Video_4_Distinguishing Social From Private Intentions Through the Passive Observation of Gaze Cues.MP4 (136.66 kB)

Video_4_Distinguishing Social From Private Intentions Through the Passive Observation of Gaze Cues.MP4

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posted on 17.12.2019 by Mathis Jording, Denis Engemann, Hannah Eckert, Gary Bente, Kai Vogeley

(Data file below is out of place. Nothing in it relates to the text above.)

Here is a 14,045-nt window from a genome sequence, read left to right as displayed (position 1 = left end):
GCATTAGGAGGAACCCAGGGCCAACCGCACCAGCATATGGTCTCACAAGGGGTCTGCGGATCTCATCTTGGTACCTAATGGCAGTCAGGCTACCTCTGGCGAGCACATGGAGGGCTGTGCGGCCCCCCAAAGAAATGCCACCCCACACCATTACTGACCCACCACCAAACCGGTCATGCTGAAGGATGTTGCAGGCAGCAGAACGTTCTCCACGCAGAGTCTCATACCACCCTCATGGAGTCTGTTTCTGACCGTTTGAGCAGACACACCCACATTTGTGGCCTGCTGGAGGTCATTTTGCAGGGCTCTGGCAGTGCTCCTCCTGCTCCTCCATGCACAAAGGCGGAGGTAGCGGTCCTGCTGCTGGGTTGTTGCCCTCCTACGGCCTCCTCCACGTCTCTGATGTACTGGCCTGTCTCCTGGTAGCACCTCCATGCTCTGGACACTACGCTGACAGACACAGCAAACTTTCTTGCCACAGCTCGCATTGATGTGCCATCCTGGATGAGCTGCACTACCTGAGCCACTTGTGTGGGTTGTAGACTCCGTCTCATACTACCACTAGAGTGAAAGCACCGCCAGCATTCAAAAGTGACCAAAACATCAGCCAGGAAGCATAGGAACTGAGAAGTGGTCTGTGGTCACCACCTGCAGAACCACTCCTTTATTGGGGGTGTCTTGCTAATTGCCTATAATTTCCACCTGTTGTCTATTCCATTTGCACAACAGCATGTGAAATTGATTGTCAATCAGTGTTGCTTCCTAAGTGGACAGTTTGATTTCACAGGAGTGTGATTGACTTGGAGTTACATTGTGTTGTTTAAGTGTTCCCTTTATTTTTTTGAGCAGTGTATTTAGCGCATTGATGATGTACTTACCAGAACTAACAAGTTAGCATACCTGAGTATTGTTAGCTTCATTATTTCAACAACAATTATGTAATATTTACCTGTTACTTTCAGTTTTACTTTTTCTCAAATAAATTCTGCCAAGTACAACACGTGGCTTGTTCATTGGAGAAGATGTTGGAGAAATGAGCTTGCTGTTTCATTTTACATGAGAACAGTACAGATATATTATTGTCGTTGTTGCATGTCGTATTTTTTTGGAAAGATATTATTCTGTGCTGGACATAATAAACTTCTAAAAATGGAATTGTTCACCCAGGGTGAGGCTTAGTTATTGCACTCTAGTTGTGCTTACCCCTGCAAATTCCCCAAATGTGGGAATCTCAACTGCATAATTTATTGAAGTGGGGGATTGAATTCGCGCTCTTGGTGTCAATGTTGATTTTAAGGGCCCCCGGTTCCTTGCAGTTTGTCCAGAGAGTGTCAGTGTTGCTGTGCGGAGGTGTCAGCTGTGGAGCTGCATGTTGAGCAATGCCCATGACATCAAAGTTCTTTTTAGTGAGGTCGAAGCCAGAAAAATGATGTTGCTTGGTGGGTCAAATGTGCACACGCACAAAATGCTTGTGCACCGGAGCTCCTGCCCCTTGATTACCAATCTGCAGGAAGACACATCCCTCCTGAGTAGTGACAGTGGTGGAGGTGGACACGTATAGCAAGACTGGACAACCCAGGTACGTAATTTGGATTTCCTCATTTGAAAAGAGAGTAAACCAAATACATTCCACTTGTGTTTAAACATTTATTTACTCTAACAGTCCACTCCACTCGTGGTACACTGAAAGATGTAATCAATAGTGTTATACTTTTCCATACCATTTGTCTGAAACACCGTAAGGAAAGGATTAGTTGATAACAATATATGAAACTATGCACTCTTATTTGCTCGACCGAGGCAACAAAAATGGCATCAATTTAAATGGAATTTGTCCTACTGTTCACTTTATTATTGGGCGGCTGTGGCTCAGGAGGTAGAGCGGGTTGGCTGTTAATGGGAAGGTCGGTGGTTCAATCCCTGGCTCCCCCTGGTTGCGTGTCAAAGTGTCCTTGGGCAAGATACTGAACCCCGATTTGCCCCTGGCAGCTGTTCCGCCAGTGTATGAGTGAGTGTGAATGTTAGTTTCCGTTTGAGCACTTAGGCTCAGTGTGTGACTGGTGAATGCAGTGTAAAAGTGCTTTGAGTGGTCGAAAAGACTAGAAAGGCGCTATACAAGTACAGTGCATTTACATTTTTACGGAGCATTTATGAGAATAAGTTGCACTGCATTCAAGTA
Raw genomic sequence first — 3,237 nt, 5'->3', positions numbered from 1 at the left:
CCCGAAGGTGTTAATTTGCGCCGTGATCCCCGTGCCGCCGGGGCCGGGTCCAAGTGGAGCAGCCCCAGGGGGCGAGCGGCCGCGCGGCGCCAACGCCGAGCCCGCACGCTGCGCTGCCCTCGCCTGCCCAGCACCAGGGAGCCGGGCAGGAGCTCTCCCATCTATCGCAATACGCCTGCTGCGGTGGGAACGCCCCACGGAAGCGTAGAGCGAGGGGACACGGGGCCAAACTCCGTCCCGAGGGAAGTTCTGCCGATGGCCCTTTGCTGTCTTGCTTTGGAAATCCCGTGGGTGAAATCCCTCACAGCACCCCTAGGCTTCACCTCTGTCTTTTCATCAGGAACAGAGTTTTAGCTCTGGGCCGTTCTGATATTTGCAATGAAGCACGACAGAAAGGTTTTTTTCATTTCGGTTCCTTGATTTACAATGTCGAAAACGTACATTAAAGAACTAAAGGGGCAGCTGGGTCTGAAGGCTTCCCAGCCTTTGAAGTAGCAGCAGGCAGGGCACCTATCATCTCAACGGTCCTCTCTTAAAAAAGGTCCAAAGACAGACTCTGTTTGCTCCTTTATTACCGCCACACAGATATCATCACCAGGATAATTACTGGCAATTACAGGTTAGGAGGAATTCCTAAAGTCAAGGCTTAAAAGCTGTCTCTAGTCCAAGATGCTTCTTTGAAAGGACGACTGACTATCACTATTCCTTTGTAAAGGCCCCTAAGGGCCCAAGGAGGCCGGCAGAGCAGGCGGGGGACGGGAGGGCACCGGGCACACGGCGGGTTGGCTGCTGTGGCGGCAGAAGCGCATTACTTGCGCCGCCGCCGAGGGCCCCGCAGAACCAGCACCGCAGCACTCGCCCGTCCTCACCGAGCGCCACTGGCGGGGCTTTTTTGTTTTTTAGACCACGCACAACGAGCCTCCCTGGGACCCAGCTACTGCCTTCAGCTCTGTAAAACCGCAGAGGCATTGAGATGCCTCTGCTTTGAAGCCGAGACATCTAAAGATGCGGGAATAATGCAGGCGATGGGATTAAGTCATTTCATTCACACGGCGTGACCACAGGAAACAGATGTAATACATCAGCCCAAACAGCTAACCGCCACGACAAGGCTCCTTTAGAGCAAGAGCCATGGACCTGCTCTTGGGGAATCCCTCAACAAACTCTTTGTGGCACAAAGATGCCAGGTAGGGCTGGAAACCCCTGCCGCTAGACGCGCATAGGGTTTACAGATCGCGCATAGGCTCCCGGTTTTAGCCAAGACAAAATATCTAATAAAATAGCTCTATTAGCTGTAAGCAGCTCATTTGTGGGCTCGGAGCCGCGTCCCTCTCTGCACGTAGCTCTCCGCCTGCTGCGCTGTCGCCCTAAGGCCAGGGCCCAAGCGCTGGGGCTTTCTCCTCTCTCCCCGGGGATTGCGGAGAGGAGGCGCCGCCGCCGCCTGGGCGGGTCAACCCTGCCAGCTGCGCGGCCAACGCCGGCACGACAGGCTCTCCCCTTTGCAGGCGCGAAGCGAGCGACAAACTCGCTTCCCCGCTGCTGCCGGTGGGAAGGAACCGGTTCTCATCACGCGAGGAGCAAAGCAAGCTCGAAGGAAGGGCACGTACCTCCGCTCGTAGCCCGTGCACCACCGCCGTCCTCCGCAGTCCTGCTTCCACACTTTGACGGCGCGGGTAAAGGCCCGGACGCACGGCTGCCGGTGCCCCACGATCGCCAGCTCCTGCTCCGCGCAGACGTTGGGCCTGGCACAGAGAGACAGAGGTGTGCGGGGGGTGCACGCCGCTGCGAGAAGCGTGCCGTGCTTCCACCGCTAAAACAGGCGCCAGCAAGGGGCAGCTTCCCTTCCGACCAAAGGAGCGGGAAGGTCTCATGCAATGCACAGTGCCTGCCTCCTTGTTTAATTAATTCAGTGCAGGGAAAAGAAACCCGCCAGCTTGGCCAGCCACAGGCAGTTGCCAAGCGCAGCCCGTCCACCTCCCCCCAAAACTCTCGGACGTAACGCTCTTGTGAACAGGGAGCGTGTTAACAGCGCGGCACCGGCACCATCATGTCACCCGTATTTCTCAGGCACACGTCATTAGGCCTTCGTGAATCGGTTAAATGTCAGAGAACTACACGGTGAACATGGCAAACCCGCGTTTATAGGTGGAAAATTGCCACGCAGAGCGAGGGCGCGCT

Observing others’ gaze is most informative during social encounters between humans: We can learn about potentially salient objects in the shared environment, infer others’ mental states and detect their communicative intentions. We almost automatically follow the gaze of others in order to check the relevance of the target of the other’s attention. This phenomenon called gaze cueing can be conceptualized as a triadic interaction involving a gaze initiator, a gaze follower and a gaze target, i.e., an object or person of interest in the environment. Gaze cueing can occur as “gaze pointing” with a communicative or “social” intention by the initiator, telling the observer that she/he is meant to follow, or as an incidental event, in which the observer follows spontaneously without any intention of the observed person. Here, we investigate which gaze cues let an observer ascribe a social intention to the observed person’s gaze and whether and to which degree previous eye contact in combination with an object fixation contributes to this ascription. We varied the orientation of the starting position of gaze toward the observer and the orientation of the end position of a lateral gaze shift. In two experiments participants had to infer from the gaze behavior either mere approach (“the person looked at me”) vs. a social (“the person wanted to show me something”) or a social vs. a private motivation (“the person was interested in something”). Participants differentially attributed either approach behavior, a social, or a private intention to the agent solely based on the passive observation of the two specific gaze cues of start and end position. While for the attribution of privately motivated behavior, participants relied solely on the end position of the gaze shift, the social interpretation of the observed behavior depended additionally upon initial eye contact. Implications of these results for future social gaze and social cognition research in general are discussed.